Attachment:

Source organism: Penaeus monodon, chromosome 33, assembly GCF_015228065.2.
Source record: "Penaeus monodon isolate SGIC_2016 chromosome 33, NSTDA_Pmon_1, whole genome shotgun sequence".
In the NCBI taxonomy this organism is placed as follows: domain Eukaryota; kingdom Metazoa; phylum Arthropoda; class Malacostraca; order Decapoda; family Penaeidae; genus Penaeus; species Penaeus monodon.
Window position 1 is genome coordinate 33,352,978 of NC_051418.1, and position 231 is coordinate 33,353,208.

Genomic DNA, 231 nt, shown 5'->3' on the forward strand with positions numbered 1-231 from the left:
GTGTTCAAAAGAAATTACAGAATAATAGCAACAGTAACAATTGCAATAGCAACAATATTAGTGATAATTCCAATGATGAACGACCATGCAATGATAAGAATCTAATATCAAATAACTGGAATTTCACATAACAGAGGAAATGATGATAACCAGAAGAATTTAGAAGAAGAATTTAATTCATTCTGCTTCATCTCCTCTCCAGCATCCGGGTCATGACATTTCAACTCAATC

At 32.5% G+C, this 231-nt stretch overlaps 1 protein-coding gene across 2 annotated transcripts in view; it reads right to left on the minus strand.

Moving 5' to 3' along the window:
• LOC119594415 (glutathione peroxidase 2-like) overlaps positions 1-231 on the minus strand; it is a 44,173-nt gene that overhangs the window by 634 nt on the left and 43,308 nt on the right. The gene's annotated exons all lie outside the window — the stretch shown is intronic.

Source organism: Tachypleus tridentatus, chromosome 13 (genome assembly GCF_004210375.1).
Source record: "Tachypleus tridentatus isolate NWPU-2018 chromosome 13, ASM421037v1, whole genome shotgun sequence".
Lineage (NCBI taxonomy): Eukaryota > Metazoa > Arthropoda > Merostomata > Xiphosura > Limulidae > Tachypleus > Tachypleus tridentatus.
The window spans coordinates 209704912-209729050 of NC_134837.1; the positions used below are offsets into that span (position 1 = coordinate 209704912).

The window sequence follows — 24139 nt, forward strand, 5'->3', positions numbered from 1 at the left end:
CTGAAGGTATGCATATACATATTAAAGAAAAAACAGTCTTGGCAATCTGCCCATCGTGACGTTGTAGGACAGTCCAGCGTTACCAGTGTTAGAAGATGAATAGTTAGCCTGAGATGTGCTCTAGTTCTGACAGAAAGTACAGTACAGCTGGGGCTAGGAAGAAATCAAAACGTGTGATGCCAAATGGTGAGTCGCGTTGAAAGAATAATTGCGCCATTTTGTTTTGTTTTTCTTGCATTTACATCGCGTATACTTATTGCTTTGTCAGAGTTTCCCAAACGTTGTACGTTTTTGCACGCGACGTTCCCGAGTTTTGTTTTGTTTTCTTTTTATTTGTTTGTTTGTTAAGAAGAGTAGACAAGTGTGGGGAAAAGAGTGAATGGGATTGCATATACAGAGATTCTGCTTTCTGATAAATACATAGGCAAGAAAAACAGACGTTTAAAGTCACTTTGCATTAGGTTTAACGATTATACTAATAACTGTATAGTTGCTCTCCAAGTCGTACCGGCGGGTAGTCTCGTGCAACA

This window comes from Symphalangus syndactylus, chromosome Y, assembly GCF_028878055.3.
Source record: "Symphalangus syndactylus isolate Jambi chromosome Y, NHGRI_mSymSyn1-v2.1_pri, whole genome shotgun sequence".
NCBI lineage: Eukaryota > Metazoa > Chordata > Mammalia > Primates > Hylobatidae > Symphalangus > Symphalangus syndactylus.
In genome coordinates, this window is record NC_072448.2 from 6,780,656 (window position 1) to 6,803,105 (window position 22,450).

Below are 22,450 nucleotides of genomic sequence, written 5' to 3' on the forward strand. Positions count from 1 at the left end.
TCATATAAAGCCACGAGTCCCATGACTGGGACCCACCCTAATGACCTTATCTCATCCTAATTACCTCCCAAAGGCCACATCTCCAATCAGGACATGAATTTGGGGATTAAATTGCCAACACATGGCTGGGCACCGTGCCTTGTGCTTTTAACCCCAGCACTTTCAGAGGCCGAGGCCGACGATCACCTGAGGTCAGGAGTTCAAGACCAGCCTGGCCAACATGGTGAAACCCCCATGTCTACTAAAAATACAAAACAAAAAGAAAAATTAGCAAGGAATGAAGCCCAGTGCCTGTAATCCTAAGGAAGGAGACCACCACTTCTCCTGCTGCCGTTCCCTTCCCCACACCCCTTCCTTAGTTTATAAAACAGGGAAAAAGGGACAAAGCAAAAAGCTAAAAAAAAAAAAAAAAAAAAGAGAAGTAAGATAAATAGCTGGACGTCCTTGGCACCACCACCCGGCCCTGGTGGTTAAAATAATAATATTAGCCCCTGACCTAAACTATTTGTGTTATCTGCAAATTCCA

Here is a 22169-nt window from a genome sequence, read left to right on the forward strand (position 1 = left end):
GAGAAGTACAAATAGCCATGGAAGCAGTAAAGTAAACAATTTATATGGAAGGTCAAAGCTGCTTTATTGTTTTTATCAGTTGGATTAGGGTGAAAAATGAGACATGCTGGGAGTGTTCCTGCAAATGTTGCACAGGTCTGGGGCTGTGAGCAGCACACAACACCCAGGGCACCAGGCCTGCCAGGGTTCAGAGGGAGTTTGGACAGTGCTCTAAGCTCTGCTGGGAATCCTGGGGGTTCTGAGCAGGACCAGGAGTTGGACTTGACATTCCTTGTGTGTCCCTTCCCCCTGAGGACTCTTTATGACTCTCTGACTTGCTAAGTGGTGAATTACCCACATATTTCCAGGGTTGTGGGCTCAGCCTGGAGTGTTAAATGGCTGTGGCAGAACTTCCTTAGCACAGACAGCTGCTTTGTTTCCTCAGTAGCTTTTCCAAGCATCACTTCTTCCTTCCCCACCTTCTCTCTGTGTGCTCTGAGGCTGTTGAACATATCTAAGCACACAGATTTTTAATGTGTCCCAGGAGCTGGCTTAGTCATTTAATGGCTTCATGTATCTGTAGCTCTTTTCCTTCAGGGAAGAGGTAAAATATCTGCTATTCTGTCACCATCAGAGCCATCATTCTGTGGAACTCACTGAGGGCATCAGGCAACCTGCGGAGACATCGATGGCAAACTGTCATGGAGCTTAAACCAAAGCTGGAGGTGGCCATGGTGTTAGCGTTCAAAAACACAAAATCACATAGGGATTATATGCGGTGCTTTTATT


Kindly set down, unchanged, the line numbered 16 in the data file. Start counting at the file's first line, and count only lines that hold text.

This window comes from Symphalangus syndactylus, chromosome Y, assembly GCF_028878055.3.